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Factory Girls by Leslie T. Chang
An eye-opening and previously untold story, Factory Girls is the first look into the everyday lives of the migrant factory population in China. China has 130 million migrant workers—the largest migration in human history. In Factory Girls, Leslie T. Chang, a former correspondent for the Wall Street Journal in Beijing, tells the story of these workers primarily through the lives of two young women, whom she follows over the course of three years as they attempt to rise from the assembly lines of Dongguan, an industrial city in China’s Pearl River Delta. As she tracks their lives, Chang paints a never-before-seen picture of migrant life—a world where nearly everyone is under thirty; where you can lose your boyfriend and your friends with the loss of a mobile phone; where a few computer or English lessons can catapult you into a completely different social class. Chang takes us inside a sneaker factory so large that it has its own hospital, movie theater, and fire department; to posh karaoke bars that are fronts for prostitution; to makeshift English classes where students shave their heads in monklike devotion and sit day after day in front of machines watching English words flash by; and back to a farming village for the Chinese New Year, revealing the poverty and idleness of rural life that drive young girls to leave home in the first place. Throughout this riveting portrait, Chang also interweaves the story of her own family’s migrations, within China and to the West, providing historical and personal frames of reference for her investigation. A book of global significance that provides new insight into China, Factory Girls demonstrates how the mass movement from rural villages to cities is remaking individual lives and transforming Chinese society, much as immigration to America’s shores remade our own country a century ago.
Factory Girl by Barbara Greenwood
Twelve-year-old Emily Watson desperately needs to keep her job in the overcrowded Acme Garment Factory where she works for four dollars a week, but when tragedy strikes, she must decide where her loyalties lie. Simultaneous.
The Factory Girl And The Seamstress by Amal Amireh
First published in 2000. Routledge is an imprint of Taylor & Francis, an informa company.
The Factory Girl by Ariel Ivers Cummings
Factory Girl by Josanne La Valley
In order to save her family’s farm, Roshen, sixteen, must leave her rural home to work in a factory in the south of China. There she finds arduous and degrading conditions and contempt for her minority (Uyghur) background. Sustained by her bond with other Uyghur girls, Roshen is resolved to endure all to help her family and ultimately her people. A workplace survival story, this gritty, poignant account focuses on a courageous teen and illuminates the value—and cost—of freedom.
Factory Girl Literature by Ruth Barraclough
As millions of women and girls left country towns to generate Korea’s manufacturing boom, the factory girl emerged as an archetypal figure in twentieth-century popular culture. This book explores the factory girl in Korean literature from the 1920s to the 1990s, showing the complex ways in which she has embodied the sexual and class violence of industrial life.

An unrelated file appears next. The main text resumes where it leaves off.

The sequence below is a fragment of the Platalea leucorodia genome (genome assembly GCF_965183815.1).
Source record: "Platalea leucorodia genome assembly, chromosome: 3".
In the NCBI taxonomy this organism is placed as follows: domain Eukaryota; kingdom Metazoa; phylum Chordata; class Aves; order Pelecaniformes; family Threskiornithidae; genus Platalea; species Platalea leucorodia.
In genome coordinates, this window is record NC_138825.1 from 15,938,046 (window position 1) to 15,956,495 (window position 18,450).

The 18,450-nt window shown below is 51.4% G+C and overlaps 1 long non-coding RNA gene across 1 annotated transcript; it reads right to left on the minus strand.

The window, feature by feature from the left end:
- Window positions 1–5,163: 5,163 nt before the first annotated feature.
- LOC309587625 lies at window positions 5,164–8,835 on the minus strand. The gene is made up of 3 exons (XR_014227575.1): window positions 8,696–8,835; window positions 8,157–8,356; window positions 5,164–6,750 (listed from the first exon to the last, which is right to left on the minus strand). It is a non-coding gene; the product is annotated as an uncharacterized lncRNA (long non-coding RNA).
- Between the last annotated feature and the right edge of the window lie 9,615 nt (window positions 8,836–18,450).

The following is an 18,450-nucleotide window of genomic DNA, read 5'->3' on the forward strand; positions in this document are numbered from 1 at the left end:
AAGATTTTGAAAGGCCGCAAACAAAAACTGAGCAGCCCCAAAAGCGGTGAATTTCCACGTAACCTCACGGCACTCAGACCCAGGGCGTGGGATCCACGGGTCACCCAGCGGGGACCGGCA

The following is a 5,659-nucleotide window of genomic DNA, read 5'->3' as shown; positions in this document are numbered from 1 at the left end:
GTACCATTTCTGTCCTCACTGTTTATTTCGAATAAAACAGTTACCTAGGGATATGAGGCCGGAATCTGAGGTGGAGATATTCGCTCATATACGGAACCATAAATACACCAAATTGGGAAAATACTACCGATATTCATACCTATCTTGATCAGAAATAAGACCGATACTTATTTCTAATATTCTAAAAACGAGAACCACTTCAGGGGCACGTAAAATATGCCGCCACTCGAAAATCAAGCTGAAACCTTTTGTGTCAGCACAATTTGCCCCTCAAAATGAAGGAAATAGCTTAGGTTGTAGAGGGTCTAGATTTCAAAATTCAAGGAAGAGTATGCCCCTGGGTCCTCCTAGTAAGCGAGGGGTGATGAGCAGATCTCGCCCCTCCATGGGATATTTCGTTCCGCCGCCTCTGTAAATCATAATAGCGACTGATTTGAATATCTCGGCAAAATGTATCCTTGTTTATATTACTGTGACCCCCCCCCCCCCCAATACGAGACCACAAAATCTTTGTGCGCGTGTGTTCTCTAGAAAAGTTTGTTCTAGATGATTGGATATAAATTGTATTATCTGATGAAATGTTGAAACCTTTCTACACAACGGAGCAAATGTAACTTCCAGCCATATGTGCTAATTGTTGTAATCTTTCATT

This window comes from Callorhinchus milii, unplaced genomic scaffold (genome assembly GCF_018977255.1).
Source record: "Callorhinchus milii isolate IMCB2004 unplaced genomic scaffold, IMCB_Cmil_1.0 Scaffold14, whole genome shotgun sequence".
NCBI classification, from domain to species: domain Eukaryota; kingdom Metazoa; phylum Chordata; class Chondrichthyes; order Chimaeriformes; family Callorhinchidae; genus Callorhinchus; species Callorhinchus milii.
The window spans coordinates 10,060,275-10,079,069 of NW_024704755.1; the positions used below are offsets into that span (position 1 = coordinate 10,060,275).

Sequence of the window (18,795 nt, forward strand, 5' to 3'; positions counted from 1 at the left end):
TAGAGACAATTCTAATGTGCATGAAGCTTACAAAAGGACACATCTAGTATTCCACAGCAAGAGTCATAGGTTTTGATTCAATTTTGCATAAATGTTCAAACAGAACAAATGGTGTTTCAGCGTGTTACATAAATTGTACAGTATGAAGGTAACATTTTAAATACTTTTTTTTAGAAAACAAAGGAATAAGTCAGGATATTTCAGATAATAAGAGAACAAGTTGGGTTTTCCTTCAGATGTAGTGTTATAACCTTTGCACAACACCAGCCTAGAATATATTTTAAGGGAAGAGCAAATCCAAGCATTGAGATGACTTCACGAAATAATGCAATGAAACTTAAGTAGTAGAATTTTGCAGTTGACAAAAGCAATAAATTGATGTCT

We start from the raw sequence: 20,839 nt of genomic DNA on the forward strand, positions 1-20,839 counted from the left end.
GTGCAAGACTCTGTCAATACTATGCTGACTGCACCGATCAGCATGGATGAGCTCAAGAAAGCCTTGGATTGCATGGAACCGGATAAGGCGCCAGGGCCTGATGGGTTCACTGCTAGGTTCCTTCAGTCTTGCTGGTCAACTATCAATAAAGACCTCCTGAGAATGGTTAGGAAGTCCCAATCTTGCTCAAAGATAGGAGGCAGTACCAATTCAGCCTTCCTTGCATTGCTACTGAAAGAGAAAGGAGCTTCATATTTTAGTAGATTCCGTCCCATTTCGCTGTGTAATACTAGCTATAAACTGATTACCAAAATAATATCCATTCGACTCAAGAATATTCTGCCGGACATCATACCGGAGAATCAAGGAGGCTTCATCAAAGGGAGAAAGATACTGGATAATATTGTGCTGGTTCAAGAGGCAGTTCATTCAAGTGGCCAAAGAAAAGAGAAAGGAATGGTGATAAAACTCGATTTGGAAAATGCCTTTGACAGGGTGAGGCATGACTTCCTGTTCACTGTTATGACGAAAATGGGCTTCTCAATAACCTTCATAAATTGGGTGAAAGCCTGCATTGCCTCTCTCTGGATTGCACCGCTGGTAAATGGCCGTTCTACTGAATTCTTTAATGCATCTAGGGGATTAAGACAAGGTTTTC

Factory Girl by
Mary Ashley The Factory Girl Or Facts Upon Factories by Frederic Carlisle Montagu
Factory Girls by E. Patricia Tsurumi
Investigating the enormous contribution made by female textile workers to early industrialization in Meiji Japan, Patricia Tsurumi vividly documents not only their hardships but also their triumphs. While their skills and long hours created profits for factory owners that in turn benefited the state, the labor of these women and girls enabled their tenant farming families to continue paying high rents in the countryside. Tsurumi shows that through their experiences as Japan's first modern factory workers, these "factory girls" developed an identity that played a crucial role in the history of the Japanese working class. Much of this story is based on records the factory girls themselves left behind, including their songs. "It is a delight to receive a meticulous and comprehensive volume on the plight of women who pioneered [assembly plant] employment in Asia a century ago...."--L. L. Cornell, The Journal of Asian Studies "Tsurumi writes of these rural women with compassion and treats them as sentient, valuable individuals.... [Many] readers will find these pages informative and thought provoking."--Sally Ann Hastings, Monumenta Niponica
Factory Girl by H. Gustav Klaus
It is at last being recognized that, contrary to common understanding, there were working-class women poets in the nineteenth century. Yet this growing awareness is rarely accompanied by a sustained engagement with their poetry. Painstaking research into the life and work of an author remains constricted to the Brownings and Rossettis of both sexes. The present study breaks with this academic habit. It is the first critical biography of the Glaswegian writer who signed her poems as 'The Factory Girl'. It is an essay in recovery and exploration, situating Ellen Johnston at the intersection of gender, class and nation. It documents her range of subjects, styles and voices. The book is concluded by a selection of Ellen Johnston's verse.